Schools & Education

SBHS teacher contributes to genocide guidebook

Frank Perez’s approach helps other instructors explore a difficult subject.
Photo courtesy of Frank Perez.
Photo courtesy of Frank Perez.

San Benito High School world history teacher Frank Perez has been teaching about genocides for several years. Now, Perez has contributed a piece to “Teaching about Genocide Volume 3,” a guidebook that aims to help other instructors tackle the subject.

Perez, who also reports for BenitoLink, said it’s “an honor” to be a part of the book. He said he sees it as “an opportunity to share with colleagues work that I have done, that it is there as a resource.”

His contribution is titled “Happening Now: The Rohingya Genocide in Myanmar, a Jigsaw Activity Using Mace’s Ten Stages of Genocide,” and is based on a lesson plan he uses at SBHS. (Note: the book attributes the 10 stages to historian James Mace, but it’s actually called Stanton’s Ten Stages of Genocide as layed out by Gregory Stanton of George Mason University in Virginia.)

Perez said genocide can be a difficult subject to teach and that there is “definitely an appropriate age” for it, which he believes is middle school and beyond.

Local high school students learn about genocide during the second semester of world history classes. Armenian, Cambodian, Rwandan and Myanmar genocides have all been covered, and Perez also teaches about the genocide of Native Americans in California as part of his ethnic studies class.

Part of what he does is “jigsaw” the lesson by giving a group of students one of the stages of genocide to read about and become “experts” in. They then present their stage to the rest of the class. The jigsaw moves to completion as each group presents. The 10 stages are classification, symbolization, discrimination, dehumanization, organization, polarization, preparation, persecution, extermination and denial.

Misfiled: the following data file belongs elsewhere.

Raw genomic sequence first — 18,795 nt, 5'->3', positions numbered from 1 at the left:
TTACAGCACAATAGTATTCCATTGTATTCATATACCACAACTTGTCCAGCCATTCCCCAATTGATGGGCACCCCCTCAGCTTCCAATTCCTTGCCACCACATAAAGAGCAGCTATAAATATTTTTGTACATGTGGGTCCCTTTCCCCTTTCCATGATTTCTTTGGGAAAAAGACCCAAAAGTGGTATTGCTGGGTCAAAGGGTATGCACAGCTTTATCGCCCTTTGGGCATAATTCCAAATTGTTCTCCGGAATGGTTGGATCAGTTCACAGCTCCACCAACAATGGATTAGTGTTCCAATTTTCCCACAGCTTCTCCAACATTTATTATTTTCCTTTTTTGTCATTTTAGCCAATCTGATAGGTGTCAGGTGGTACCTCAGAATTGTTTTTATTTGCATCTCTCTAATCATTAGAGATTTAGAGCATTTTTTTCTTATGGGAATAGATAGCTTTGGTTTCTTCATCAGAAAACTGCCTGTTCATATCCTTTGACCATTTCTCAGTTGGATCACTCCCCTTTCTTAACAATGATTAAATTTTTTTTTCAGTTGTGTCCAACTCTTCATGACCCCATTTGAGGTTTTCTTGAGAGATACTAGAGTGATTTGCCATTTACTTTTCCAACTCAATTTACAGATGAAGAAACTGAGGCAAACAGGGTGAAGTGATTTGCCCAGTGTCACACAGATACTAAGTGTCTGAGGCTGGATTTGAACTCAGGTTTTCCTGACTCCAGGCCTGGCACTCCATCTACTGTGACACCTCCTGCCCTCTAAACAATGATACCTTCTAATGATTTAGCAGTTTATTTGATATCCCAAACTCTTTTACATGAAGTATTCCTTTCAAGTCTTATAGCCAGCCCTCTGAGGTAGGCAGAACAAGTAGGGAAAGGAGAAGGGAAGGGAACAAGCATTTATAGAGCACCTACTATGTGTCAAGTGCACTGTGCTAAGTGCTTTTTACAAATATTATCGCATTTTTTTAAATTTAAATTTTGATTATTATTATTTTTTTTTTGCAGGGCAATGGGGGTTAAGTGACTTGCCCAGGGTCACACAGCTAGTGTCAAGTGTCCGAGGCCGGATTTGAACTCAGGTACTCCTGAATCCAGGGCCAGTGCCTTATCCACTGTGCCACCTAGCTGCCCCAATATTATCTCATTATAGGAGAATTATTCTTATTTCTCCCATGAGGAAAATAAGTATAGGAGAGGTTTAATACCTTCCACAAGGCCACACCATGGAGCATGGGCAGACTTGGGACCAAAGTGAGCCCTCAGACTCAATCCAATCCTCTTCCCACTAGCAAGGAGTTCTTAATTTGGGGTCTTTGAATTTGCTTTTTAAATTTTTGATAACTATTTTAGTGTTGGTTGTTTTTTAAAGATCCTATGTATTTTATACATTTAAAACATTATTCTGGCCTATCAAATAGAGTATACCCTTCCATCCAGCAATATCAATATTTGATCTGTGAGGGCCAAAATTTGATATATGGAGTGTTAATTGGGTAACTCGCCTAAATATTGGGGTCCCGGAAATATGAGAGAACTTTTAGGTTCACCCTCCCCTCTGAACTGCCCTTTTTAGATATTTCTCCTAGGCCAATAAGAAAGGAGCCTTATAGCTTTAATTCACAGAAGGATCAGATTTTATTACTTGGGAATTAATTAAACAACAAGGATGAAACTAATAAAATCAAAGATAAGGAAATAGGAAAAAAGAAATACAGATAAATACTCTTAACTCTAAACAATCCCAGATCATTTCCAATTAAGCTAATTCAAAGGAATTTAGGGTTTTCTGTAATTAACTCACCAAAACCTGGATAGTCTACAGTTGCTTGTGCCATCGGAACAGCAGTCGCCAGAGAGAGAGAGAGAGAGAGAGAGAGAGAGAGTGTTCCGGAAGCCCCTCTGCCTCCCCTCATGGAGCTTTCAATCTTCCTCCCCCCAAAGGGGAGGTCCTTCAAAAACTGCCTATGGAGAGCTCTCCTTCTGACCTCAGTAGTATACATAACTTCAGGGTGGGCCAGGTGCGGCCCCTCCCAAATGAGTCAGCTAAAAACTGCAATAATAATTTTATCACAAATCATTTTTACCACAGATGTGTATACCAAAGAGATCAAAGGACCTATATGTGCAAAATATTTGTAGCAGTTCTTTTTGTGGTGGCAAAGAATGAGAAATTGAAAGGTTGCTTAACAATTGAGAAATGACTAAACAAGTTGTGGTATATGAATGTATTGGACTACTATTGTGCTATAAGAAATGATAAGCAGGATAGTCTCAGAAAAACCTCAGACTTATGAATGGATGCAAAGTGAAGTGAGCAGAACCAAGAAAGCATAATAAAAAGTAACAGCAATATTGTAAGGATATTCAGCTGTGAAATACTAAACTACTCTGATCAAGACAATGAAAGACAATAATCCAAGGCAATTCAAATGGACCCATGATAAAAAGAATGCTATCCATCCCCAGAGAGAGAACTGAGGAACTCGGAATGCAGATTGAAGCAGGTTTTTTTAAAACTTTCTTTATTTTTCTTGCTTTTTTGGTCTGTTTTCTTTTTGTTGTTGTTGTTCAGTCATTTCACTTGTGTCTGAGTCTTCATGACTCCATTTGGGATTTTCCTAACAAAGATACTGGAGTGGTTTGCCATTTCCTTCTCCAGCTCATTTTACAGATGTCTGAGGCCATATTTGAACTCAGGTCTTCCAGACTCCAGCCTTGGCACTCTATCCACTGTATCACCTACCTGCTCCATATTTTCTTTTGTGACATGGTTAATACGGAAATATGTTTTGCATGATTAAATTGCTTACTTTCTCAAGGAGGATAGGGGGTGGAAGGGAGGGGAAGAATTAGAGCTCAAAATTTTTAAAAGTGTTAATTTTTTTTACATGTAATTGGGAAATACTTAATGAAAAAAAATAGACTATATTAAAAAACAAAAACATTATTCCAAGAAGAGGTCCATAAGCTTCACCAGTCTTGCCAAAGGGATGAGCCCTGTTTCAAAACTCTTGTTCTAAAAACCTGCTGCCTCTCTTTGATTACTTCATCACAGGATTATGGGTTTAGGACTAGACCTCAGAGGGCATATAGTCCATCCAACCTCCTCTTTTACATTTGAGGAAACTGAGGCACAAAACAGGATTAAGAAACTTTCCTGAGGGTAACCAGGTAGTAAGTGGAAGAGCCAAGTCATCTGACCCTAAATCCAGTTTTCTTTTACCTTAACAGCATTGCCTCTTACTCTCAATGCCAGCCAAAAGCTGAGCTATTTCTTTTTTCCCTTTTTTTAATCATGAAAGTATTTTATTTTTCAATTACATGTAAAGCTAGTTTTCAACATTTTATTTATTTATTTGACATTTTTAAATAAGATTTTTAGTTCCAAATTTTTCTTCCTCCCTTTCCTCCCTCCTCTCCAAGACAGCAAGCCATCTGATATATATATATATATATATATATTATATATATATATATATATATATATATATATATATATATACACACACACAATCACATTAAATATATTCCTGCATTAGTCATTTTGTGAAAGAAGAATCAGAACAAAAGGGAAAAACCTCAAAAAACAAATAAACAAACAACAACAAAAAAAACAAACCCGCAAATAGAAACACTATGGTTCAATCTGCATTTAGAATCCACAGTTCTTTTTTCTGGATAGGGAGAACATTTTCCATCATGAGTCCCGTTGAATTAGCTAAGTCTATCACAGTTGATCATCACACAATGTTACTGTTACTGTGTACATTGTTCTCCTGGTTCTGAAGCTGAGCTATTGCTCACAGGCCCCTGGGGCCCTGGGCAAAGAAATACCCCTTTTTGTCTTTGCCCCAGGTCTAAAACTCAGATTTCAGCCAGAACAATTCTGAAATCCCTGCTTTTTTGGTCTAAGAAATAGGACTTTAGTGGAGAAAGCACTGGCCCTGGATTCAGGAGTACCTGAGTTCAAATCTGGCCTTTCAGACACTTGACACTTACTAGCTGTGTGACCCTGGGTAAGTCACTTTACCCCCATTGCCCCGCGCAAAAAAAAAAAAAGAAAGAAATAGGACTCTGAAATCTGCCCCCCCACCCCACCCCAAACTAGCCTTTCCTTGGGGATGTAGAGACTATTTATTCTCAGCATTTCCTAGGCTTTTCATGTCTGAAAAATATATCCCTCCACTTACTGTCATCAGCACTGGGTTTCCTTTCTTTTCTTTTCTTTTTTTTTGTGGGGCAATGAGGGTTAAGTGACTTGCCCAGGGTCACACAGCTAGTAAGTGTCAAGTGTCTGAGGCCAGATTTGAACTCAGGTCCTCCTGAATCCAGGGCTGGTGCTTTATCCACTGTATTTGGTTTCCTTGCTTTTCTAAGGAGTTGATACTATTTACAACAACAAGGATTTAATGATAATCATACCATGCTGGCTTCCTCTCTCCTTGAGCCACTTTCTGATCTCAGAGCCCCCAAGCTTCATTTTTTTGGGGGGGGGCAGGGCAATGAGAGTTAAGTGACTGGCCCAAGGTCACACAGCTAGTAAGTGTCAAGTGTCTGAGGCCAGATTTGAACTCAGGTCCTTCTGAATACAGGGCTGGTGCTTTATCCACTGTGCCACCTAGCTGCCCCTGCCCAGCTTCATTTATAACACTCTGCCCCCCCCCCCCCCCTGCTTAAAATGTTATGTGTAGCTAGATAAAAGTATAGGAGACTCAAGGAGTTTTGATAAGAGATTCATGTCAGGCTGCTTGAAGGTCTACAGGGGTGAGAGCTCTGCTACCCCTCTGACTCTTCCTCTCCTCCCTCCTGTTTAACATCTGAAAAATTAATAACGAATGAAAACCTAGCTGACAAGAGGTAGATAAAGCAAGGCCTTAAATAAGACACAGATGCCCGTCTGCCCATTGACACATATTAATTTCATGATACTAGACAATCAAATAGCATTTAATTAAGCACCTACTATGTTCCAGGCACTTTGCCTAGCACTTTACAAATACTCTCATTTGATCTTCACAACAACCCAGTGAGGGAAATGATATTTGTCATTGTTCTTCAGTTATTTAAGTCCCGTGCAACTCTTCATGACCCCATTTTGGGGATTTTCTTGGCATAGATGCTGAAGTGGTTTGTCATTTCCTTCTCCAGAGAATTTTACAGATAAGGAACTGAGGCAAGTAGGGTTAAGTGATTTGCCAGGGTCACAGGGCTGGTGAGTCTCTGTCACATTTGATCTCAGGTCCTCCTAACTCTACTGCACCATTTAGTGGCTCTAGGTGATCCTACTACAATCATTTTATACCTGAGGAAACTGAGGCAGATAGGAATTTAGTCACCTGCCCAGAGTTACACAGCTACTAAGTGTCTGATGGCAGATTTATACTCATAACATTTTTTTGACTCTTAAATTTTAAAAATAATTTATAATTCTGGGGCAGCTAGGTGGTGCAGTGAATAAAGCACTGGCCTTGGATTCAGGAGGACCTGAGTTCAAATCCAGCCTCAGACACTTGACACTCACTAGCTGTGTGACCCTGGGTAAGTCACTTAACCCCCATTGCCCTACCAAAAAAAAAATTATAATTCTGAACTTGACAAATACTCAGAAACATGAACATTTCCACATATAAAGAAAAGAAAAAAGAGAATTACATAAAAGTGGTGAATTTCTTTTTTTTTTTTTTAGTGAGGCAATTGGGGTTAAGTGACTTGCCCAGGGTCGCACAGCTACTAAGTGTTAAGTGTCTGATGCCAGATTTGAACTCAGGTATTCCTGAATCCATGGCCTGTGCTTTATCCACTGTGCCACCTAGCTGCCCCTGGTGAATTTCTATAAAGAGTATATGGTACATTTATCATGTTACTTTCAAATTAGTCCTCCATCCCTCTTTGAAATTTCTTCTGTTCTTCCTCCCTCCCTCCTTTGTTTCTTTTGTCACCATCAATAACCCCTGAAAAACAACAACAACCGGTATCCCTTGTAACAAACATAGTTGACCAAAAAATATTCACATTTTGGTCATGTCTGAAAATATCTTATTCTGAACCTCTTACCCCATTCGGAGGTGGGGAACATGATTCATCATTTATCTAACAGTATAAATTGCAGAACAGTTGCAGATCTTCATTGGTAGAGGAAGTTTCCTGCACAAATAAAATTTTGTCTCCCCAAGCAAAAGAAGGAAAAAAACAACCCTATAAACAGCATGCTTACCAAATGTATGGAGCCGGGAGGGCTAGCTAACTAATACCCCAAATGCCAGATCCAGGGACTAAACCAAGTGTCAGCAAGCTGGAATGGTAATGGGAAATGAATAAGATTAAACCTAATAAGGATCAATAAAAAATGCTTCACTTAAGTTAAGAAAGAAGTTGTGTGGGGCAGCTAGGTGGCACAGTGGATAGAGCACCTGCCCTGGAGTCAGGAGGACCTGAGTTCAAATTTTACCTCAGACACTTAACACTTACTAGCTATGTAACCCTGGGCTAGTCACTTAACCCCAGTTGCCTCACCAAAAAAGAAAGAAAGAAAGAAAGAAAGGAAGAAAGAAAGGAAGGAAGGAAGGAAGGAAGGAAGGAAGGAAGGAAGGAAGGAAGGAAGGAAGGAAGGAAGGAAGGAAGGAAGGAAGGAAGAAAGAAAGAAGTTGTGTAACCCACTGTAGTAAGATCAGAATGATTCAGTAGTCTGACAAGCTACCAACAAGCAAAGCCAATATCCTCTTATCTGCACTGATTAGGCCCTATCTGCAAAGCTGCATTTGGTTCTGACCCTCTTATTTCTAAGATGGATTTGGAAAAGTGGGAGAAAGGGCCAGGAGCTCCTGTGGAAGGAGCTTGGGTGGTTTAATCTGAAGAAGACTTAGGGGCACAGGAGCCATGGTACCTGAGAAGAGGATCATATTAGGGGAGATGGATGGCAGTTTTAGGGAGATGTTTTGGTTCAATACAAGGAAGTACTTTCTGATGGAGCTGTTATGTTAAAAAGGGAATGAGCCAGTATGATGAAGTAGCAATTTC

“Teaching about Genocide” covers the United Nations definition of the term, which is, “any of the following acts committed with intent to destroy, in whole or in part, a national, ethnical, racial or religious group, as such:

  1. Killing members of the group;
  2. Causing serious bodily or mental harm to members of the group;
  3. Deliberately inflicting on the group conditions of life calculated to bring about its physical destruction in whole or in part;
  4. Imposing measures intended to prevent births within the group;
  5. Forcibly transferring children of the group to another group.”

Book editor Samuel Totten has studied genocide since 1985 and has been to several modern-day genocide sites. He said the subject can be hard to teach because it “can be very depressing, it can be graphic in regards to what happens to people and at how treacherous people can be to one another.”

Totten asked Perez to be part of the project after an extensive search brought up pieces he had written on genocide.

“I try to look for people I know can write and he had done some good work. I also knew he wrote for the local newspaper,” he said. “I was very impressed with his lesson.”


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Carmel de Bertaut

Carmel has a BA in Natural Sciences/Biodiversity Stewardship from San Jose State University and an AA in Communications Studies from West Valley Community College. She reports on science and the environment, arts and human interest pieces. Carmel has worked in the ecological and communication fields and is an avid creative writer and hiker. She has been reporting for BenitoLink since May, 2018 and covers Science and the Environment and Arts and Culture.